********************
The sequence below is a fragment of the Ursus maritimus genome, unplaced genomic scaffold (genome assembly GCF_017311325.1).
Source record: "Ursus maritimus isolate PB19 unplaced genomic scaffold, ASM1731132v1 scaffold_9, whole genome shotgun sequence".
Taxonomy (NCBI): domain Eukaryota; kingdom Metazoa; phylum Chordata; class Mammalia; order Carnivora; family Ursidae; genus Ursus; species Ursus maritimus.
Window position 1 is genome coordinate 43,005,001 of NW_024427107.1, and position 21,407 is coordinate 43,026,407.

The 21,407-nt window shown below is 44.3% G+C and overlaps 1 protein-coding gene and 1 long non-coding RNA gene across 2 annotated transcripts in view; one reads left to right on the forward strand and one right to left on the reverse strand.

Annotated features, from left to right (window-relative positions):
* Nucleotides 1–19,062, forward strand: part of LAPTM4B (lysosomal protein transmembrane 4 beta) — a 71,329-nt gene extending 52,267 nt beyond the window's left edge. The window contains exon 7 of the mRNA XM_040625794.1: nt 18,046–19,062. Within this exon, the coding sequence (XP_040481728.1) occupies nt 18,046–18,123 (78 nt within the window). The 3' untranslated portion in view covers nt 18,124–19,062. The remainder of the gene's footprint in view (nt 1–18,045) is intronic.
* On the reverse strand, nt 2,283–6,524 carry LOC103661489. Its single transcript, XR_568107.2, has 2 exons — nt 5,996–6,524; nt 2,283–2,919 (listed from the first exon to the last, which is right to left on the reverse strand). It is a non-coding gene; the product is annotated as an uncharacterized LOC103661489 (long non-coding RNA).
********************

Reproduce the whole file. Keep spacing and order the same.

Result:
The sequence below is a fragment of the Ursus maritimus genome, unplaced genomic scaffold (genome assembly GCF_017311325.1).
Source record: "Ursus maritimus isolate PB19 unplaced genomic scaffold, ASM1731132v1 scaffold_9, whole genome shotgun sequence".
Taxonomy (NCBI): domain Eukaryota; kingdom Metazoa; phylum Chordata; class Mammalia; order Carnivora; family Ursidae; genus Ursus; species Ursus maritimus.
Window position 1 is genome coordinate 43,005,001 of NW_024427107.1, and position 21,407 is coordinate 43,026,407.

The 21,407-nt window shown below is 44.3% G+C and overlaps 1 protein-coding gene and 1 long non-coding RNA gene across 2 annotated transcripts in view; one reads left to right on the forward strand and one right to left on the reverse strand.

Annotated features, from left to right (window-relative positions):
* Nucleotides 1–19,062, forward strand: part of LAPTM4B (lysosomal protein transmembrane 4 beta) — a 71,329-nt gene extending 52,267 nt beyond the window's left edge. The window contains exon 7 of the mRNA XM_040625794.1: nt 18,046–19,062. Within this exon, the coding sequence (XP_040481728.1) occupies nt 18,046–18,123 (78 nt within the window). The 3' untranslated portion in view covers nt 18,124–19,062. The remainder of the gene's footprint in view (nt 1–18,045) is intronic.
* On the reverse strand, nt 2,283–6,524 carry LOC103661489. Its single transcript, XR_568107.2, has 2 exons — nt 5,996–6,524; nt 2,283–2,919 (listed from the first exon to the last, which is right to left on the reverse strand). It is a non-coding gene; the product is annotated as an uncharacterized LOC103661489 (long non-coding RNA).